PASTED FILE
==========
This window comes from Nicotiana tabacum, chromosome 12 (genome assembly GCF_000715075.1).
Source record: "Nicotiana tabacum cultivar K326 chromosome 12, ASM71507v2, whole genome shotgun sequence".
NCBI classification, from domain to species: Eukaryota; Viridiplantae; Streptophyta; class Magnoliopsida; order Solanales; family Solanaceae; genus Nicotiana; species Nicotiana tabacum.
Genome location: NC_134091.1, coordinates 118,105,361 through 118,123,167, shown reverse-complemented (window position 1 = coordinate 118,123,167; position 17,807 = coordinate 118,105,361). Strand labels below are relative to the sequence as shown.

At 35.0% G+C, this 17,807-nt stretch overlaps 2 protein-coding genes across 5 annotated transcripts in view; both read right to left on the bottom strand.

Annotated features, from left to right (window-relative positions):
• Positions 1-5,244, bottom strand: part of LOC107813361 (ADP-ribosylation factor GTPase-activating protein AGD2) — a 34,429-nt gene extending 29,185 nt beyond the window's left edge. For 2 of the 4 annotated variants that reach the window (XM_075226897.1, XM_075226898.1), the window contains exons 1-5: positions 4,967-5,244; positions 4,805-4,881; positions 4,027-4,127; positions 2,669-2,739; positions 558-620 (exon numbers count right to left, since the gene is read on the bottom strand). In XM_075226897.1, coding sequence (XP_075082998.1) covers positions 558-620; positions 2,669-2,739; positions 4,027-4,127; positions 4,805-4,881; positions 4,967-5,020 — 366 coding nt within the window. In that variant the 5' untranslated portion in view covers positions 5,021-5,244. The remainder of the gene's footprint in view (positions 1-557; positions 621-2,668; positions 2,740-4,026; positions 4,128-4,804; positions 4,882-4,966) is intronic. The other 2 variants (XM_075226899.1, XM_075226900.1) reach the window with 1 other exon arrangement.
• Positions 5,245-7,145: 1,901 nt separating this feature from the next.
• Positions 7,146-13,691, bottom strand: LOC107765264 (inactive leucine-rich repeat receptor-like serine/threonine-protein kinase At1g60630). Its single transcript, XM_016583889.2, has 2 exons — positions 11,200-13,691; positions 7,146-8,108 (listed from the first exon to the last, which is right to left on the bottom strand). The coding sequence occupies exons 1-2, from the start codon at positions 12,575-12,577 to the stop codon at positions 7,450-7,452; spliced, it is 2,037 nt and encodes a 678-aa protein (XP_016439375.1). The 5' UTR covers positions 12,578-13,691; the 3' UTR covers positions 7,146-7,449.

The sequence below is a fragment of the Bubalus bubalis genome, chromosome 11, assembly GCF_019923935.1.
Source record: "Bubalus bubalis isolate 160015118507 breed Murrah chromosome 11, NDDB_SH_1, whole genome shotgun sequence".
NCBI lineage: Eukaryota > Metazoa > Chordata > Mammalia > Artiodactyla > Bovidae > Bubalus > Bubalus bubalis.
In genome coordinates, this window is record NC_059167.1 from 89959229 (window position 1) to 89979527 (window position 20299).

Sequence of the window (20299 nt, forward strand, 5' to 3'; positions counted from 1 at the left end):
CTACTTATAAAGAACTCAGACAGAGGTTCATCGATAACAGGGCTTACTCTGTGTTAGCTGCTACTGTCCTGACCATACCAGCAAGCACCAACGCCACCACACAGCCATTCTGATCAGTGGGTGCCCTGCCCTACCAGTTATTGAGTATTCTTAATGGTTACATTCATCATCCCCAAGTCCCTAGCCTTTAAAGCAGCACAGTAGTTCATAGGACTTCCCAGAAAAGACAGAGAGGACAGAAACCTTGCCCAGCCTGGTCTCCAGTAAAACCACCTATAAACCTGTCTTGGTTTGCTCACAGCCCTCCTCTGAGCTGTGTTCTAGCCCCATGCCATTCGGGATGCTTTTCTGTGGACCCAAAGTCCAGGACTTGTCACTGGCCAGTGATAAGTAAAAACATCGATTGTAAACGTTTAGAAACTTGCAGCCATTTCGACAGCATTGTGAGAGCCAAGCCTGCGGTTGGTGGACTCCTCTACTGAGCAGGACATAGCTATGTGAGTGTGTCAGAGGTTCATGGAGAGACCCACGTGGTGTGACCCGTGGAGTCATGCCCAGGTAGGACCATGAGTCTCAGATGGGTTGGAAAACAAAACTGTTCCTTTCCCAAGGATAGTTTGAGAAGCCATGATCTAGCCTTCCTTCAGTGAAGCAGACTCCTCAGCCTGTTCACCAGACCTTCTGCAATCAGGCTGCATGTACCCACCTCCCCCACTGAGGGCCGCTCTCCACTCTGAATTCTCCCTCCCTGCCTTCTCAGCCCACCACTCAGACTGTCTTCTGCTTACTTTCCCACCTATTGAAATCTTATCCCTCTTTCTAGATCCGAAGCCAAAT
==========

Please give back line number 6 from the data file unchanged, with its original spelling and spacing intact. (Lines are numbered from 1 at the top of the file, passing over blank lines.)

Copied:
Annotated features, from left to right (window-relative positions):